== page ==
Tuesdays with Tony
Over on the Faceplace this week, my humans posted a picture of a horse with what’s called Clostridial Myonecrosis (CM). It got A LOT of attention, so I felt it only right to research this syndrome further, and drop some of my amazing feline knowledge on you guys. Like anything with horses, there’s a lot of opinions surrounding clostridial myonecrosis. I’m going to stick to the facts.
Banamine causes this
We’ll call this a sort-of fact. The truth is, any shot given in the muscle can cause this to happen. The reason any intramuscular shot can cause CM is because it’s secondary to muscle damage, and any shot in the muscle causes some degree of muscle damage. It’s often a very small amount of muscle damage, but it’s still an injury. You see, when that damage happens, it sets up the perfect growth environment for a group of bacteria called Clostridia. This bacteria likes to grow where there is no air.
But how did this bacteria get there, you ask? The obvious answer: on the needle. The wrong answer: on the needle. We all carry spores of Clostridia in our muscles! It’s part of living on planet earth. These bacteria create little tiny spores that are really, really hard to kill. We (humans, cats, horses, dogs, parakeets, you name it) likely eat these spores on food. They enter our bodies through our GI tract, and then hang out in muscles waiting for the right conditions to come along.
Ever heard of gangrene?
That’s the less fancy, not-a-doctor, name for CM. It’s one bad dude! Gangrene had a 45% mortality rate in the American Civil War!!! By World War I, mortality was down to 10-12%. By World War 2, mortality rates were approaching 1%, and by Vietnam they had dropped even further to 0.01%. Why all this talk of war? This has been the big area for CM in humans. Those bullets, and swords, and all the other uncivilized things humans do during war, cause a ton of damage to muscles. Wars are also generally fought in less than sterile environments. What the medical community learned from these cases was the importance of air.
Fresh air as a cure
Overall, this is a family of bacteria you don’t want to mess with. The Clostridia family are also responsible for such winners as botulism and tetanus. Notice a theme? Botulism is famous for happening in improperly canned or stored canned food (no air), and tetanus happens after a deep, penetrating wound (no air). CM happens deep in the muscle where there’s no air. This is why in the pictures on the Faceplace (and below) you see big, deep cuts into the horse’s muscles. It’s all about getting air in there. The tubing you see tied in a knot is to keep the cuts open so air can continue to get deep into the muscles. Every day, sometimes even two to three times per day, doctors managing these cases look for new areas of CM. These new areas are opened up with new cuts into the tissue. I’m not going to lie: these are tough cases for the patients and the doctors. No veterinarian wants to cause an animal pain, but in these horses, it’s the only way they will survive. Antibiotics and aggressive pain control are also used to help these horses survive.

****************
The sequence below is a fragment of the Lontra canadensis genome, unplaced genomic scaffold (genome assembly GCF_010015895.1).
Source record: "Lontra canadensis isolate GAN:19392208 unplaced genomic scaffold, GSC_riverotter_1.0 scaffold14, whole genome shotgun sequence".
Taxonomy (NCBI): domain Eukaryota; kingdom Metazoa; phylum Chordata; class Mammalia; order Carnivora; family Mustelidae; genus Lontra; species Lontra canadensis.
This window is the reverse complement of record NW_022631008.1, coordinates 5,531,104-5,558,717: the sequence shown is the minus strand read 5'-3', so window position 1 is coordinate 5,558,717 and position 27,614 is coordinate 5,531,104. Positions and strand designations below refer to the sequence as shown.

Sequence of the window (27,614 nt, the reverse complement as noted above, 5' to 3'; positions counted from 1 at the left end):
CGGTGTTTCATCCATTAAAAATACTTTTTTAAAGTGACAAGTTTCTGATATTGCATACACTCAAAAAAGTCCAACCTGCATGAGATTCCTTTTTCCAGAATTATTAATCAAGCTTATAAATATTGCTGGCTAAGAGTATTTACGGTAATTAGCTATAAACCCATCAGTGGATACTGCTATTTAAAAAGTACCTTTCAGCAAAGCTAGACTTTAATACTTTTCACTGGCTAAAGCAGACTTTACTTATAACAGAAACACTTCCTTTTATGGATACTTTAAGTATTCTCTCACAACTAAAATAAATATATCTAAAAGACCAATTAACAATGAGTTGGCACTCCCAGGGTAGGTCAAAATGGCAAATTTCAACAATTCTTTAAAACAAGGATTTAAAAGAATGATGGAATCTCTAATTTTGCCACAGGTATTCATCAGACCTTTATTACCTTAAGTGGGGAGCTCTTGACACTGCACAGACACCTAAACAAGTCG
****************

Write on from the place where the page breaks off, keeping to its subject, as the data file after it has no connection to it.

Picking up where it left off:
Ok, Ok, but how do I keep it from happening?
“Tony,” you say “all this is great, but how do I keep it from happening to my horse? That’s the knowledge I really want from your divine catness!” Maybe you wouldn’t add that last part, but you should. The bad news is you can’t 100% prevent CM from happening. The good news: 1) You can come pretty close, and 2) CM is pretty rare in horses. Horses get certain shots in the muscle all the time. Vaccines, for example, go in the muscle. Vaccines contain a very small amount of antibiotic to help combat CM before it can get started. Going to add yet another reason to get vaccines performed by your veterinarian: if this happens following a vaccine by a veterinarian, the vaccine company will cover the costs of treatment. Valley Vet definitely won’t do that. Other common shots given in the muscle are joint support treatments like Adequan. Again, these can cause CM, but are generally only mildly irritating to muscles which means they are way, way, way less likely to cause CM.
The very best way to prevent CM is to never, never, ever give anything in the muscle without checking with your veterinarian first. Banamine is a common culprit because it can be very irritating to muscles, but it isn’t the only one. Be 1,000% sure it’s OK to put the shot you are about to put in the muscle, in the muscle. Oh, and make sure your horse is clean before you do give that shot. I’m not saying they have to be ready for The All American Congress halter classes, but be sure your needle doesn’t have to go through a ½” of mud to get to the skin.
Those pictures are scary, even to this tough cat! However, an ounce of prevention goes a long way, and a conversation with your veterinarian about what medications your horses is getting goes even farther!
Now be a good human, and subscribe to my blog. You’ll get it a full day before anyone else. That’s right: Tony, a day early. Happy Monday!
Until next week,
P.S. Are you thirsting for more horse knowledge? You should browse through my previous blogs. Or, if you like listening better than reading, you should check out the podcast my docs put out. It’s up top in the menu bar, where it says ‘Podcast.” Or just click here. It will rock your world.
Tuesdays with Tony is the official blog of Tony the Clinic Cat at Springhill Equine Veterinary Clinic in Newberry, Florida. If you liked this blog, please subscribe below, and share it with your friends on social media! For more information, please call us at (352) 472-1620, visit our website at SpringhillEquine.com, or follow us on Facebook!